Does Manscaping Your Armpits (and Other Areas) Really Make You Smell Less?

Here's another reason to consider going bald all over.


83 percent of guys trim some or all of their body hair, according to a survey we conducted a few years back. What they may not realize, though, is that manscaping is good for more than just feeling silky smooth: It reduces body odor, too. Here’s how it works.

Body odor doesn’t come from your body as such, but from the bacteria that break down your sweat. Regardless of how manscaped you are — or how much cologne you try and disguise it with — hair-producing areas like your armpits and your groin are particularly prone to these smells because they’re home to large populations of apocrine sweat glands. These glands produce a kind of sweat that’s swarmed on by bacteria due to its high protein content — the more bacteria present, the stronger the smell. If you let the hair in these areas grow wild, however, the fur further traps this sweat, creating a swampy environment that allows the stink-producing bacteria to thrive.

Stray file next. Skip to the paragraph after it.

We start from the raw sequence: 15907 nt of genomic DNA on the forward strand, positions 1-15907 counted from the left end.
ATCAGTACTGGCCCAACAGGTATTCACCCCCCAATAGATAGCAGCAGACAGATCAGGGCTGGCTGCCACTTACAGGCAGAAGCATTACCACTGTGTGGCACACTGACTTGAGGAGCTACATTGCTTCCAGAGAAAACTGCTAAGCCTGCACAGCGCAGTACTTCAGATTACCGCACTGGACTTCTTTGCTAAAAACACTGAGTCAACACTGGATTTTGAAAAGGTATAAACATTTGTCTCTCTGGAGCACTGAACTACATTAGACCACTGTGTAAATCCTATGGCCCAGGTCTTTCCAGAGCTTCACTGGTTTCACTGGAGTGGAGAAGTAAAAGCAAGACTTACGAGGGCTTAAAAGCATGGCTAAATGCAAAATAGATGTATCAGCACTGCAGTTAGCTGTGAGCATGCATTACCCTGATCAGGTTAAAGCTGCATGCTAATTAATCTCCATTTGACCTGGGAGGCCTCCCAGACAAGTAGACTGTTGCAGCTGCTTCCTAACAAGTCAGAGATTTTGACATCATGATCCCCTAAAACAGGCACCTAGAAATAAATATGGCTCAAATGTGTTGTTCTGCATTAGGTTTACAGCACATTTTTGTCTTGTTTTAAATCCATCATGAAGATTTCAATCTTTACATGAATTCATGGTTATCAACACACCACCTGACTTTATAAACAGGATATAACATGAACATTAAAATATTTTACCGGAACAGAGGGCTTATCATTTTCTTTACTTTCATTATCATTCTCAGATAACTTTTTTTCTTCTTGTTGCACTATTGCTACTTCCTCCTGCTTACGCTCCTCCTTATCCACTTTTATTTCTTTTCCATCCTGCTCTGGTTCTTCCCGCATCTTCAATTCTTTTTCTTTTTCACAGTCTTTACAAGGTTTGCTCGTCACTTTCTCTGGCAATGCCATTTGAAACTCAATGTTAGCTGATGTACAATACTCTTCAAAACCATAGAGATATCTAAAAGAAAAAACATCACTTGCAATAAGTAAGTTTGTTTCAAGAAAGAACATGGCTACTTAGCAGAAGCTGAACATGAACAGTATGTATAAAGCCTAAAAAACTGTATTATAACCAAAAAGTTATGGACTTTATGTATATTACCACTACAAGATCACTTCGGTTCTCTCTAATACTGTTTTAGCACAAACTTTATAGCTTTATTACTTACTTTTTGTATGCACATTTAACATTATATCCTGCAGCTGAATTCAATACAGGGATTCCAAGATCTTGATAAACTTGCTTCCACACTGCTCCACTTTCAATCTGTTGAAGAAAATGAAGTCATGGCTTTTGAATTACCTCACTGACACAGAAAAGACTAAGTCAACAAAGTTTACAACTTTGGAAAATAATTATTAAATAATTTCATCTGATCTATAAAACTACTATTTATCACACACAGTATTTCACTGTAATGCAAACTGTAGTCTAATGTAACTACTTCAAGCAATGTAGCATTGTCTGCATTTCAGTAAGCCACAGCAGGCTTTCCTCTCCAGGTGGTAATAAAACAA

There’s also the fact that hair is porous, so it traps odors and lets them hang around for far longer than they otherwise would. If you’ve ever sat around a campfire or hung out in a smoke-filled bar, you know first-hand how quickly your head hair can absorb strong scents — the hair sprouting from your armpits (and lower down places) is no different, and will readily absorb any and every nasty odor that your body produces.

If the thought of this has you ready to shave those pits (or any other area for that matter), keep in mind a few manscaping tips provided by Melanie Mari, owner and trained manscaper at Bare Skin Studio: Manscape in a hot, steamy shower to soften the hairs; trim or shave with the grain, never against (if you’re not sure which way to go, pull the razor in the same direction that your hair seems to be pointing); and moisturize afterwards to condition the hairs and clear up any irritation. Because you want to smell fresh and feel smooth, don’t you?